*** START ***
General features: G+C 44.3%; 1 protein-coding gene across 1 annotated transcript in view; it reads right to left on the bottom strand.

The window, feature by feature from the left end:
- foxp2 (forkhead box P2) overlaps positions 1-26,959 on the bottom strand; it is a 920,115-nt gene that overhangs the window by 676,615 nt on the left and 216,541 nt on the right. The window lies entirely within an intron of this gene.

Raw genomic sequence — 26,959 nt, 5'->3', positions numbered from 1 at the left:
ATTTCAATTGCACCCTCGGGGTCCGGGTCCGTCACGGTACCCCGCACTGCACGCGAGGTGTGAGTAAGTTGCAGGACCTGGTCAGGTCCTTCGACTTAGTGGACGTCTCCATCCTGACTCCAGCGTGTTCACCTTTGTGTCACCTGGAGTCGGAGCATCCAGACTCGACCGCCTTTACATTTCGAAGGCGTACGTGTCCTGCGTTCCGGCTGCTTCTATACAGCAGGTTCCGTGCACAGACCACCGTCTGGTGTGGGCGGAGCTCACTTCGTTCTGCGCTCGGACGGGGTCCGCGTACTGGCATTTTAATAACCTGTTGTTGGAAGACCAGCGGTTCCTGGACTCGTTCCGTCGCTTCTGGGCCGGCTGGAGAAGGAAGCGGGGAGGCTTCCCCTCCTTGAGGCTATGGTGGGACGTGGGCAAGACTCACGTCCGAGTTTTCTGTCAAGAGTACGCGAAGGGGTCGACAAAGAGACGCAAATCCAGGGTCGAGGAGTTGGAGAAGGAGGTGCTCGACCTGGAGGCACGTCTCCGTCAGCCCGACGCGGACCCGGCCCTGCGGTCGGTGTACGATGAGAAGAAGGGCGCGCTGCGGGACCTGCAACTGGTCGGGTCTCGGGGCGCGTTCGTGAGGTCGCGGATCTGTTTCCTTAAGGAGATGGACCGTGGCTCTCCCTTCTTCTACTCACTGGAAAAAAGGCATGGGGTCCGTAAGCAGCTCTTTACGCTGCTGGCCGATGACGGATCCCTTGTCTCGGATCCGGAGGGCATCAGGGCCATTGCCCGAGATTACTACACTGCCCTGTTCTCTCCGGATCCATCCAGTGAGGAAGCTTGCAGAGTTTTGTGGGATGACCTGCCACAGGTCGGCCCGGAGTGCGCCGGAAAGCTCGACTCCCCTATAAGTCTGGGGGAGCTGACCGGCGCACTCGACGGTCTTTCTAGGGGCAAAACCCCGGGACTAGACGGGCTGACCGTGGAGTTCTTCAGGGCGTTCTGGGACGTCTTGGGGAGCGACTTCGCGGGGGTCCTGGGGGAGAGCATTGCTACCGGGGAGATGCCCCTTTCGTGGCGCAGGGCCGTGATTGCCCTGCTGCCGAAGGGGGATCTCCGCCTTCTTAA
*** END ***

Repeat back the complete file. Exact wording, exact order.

General features: G+C 44.3%; 1 protein-coding gene across 1 annotated transcript in view; it reads right to left on the bottom strand.

The window, feature by feature from the left end:
- foxp2 (forkhead box P2) overlaps positions 1-26,959 on the bottom strand; it is a 920,115-nt gene that overhangs the window by 676,615 nt on the left and 216,541 nt on the right. The window lies entirely within an intron of this gene.

Raw genomic sequence — 26,959 nt, 5'->3', positions numbered from 1 at the left:
ATTTCAATTGCACCCTCGGGGTCCGGGTCCGTCACGGTACCCCGCACTGCACGCGAGGTGTGAGTAAGTTGCAGGACCTGGTCAGGTCCTTCGACTTAGTGGACGTCTCCATCCTGACTCCAGCGTGTTCACCTTTGTGTCACCTGGAGTCGGAGCATCCAGACTCGACCGCCTTTACATTTCGAAGGCGTACGTGTCCTGCGTTCCGGCTGCTTCTATACAGCAGGTTCCGTGCACAGACCACCGTCTGGTGTGGGCGGAGCTCACTTCGTTCTGCGCTCGGACGGGGTCCGCGTACTGGCATTTTAATAACCTGTTGTTGGAAGACCAGCGGTTCCTGGACTCGTTCCGTCGCTTCTGGGCCGGCTGGAGAAGGAAGCGGGGAGGCTTCCCCTCCTTGAGGCTATGGTGGGACGTGGGCAAGACTCACGTCCGAGTTTTCTGTCAAGAGTACGCGAAGGGGTCGACAAAGAGACGCAAATCCAGGGTCGAGGAGTTGGAGAAGGAGGTGCTCGACCTGGAGGCACGTCTCCGTCAGCCCGACGCGGACCCGGCCCTGCGGTCGGTGTACGATGAGAAGAAGGGCGCGCTGCGGGACCTGCAACTGGTCGGGTCTCGGGGCGCGTTCGTGAGGTCGCGGATCTGTTTCCTTAAGGAGATGGACCGTGGCTCTCCCTTCTTCTACTCACTGGAAAAAAGGCATGGGGTCCGTAAGCAGCTCTTTACGCTGCTGGCCGATGACGGATCCCTTGTCTCGGATCCGGAGGGCATCAGGGCCATTGCCCGAGATTACTACACTGCCCTGTTCTCTCCGGATCCATCCAGTGAGGAAGCTTGCAGAGTTTTGTGGGATGACCTGCCACAGGTCGGCCCGGAGTGCGCCGGAAAGCTCGACTCCCCTATAAGTCTGGGGGAGCTGACCGGCGCACTCGACGGTCTTTCTAGGGGCAAAACCCCGGGACTAGACGGGCTGACCGTGGAGTTCTTCAGGGCGTTCTGGGACGTCTTGGGGAGCGACTTCGCGGGGGTCCTGGGGGAGAGCATTGCTACCGGGGAGATGCCCCTTTCGTGGCGCAGGGCCGTGATTGCCCTGCTGCCGAAGGGGGATCTCCGCCTTCTTAA